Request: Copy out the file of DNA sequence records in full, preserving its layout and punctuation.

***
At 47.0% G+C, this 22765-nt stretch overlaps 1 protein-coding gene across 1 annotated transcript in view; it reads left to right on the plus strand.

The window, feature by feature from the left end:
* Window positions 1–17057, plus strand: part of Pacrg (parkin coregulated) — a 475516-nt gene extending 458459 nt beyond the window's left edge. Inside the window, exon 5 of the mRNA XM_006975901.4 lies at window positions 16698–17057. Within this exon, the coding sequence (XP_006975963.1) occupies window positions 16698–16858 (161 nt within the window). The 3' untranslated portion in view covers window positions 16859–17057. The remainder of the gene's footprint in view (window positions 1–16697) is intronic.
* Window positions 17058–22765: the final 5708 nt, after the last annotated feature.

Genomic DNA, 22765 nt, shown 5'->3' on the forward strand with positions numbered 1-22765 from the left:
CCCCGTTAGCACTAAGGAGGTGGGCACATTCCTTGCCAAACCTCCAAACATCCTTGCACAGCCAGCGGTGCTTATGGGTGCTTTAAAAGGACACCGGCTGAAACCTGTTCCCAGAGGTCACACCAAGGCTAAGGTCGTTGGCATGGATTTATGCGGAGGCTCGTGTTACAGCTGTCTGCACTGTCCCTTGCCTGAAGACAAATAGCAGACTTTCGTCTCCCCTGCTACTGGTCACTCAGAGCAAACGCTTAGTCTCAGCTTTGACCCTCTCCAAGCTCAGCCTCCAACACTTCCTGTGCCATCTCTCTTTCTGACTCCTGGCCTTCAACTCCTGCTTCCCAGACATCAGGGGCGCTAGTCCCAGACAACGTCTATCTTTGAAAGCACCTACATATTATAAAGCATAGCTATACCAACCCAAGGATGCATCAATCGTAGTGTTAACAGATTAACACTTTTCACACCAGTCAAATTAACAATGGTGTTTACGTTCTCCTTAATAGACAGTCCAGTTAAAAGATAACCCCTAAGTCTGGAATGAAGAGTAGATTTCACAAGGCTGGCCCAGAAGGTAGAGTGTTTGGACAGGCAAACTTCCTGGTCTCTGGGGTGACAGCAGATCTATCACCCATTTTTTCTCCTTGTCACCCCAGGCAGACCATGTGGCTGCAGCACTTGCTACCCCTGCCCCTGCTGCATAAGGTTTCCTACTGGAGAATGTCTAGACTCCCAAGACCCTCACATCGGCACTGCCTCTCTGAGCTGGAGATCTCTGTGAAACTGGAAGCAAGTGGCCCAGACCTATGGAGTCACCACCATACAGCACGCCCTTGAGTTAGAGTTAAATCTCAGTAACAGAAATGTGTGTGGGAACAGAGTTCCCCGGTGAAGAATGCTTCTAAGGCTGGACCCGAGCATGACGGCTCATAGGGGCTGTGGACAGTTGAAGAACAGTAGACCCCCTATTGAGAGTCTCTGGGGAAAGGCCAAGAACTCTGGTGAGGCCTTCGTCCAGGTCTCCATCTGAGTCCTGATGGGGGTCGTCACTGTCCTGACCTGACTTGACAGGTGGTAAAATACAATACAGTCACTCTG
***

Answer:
At 47.0% G+C, this 22765-nt stretch overlaps 1 protein-coding gene across 1 annotated transcript in view; it reads left to right on the plus strand.

The window, feature by feature from the left end:
* Window positions 1–17057, plus strand: part of Pacrg (parkin coregulated) — a 475516-nt gene extending 458459 nt beyond the window's left edge. Inside the window, exon 5 of the mRNA XM_006975901.4 lies at window positions 16698–17057. Within this exon, the coding sequence (XP_006975963.1) occupies window positions 16698–16858 (161 nt within the window). The 3' untranslated portion in view covers window positions 16859–17057. The remainder of the gene's footprint in view (window positions 1–16697) is intronic.
* Window positions 17058–22765: the final 5708 nt, after the last annotated feature.

Genomic DNA, 22765 nt, shown 5'->3' on the forward strand with positions numbered 1-22765 from the left:
CCCCGTTAGCACTAAGGAGGTGGGCACATTCCTTGCCAAACCTCCAAACATCCTTGCACAGCCAGCGGTGCTTATGGGTGCTTTAAAAGGACACCGGCTGAAACCTGTTCCCAGAGGTCACACCAAGGCTAAGGTCGTTGGCATGGATTTATGCGGAGGCTCGTGTTACAGCTGTCTGCACTGTCCCTTGCCTGAAGACAAATAGCAGACTTTCGTCTCCCCTGCTACTGGTCACTCAGAGCAAACGCTTAGTCTCAGCTTTGACCCTCTCCAAGCTCAGCCTCCAACACTTCCTGTGCCATCTCTCTTTCTGACTCCTGGCCTTCAACTCCTGCTTCCCAGACATCAGGGGCGCTAGTCCCAGACAACGTCTATCTTTGAAAGCACCTACATATTATAAAGCATAGCTATACCAACCCAAGGATGCATCAATCGTAGTGTTAACAGATTAACACTTTTCACACCAGTCAAATTAACAATGGTGTTTACGTTCTCCTTAATAGACAGTCCAGTTAAAAGATAACCCCTAAGTCTGGAATGAAGAGTAGATTTCACAAGGCTGGCCCAGAAGGTAGAGTGTTTGGACAGGCAAACTTCCTGGTCTCTGGGGTGACAGCAGATCTATCACCCATTTTTTCTCCTTGTCACCCCAGGCAGACCATGTGGCTGCAGCACTTGCTACCCCTGCCCCTGCTGCATAAGGTTTCCTACTGGAGAATGTCTAGACTCCCAAGACCCTCACATCGGCACTGCCTCTCTGAGCTGGAGATCTCTGTGAAACTGGAAGCAAGTGGCCCAGACCTATGGAGTCACCACCATACAGCACGCCCTTGAGTTAGAGTTAAATCTCAGTAACAGAAATGTGTGTGGGAACAGAGTTCCCCGGTGAAGAATGCTTCTAAGGCTGGACCCGAGCATGACGGCTCATAGGGGCTGTGGACAGTTGAAGAACAGTAGACCCCCTATTGAGAGTCTCTGGGGAAAGGCCAAGAACTCTGGTGAGGCCTTCGTCCAGGTCTCCATCTGAGTCCTGATGGGGGTCGTCACTGTCCTGACCTGACTTGACAGGTGGTAAAATACAATACAGTCACTCTG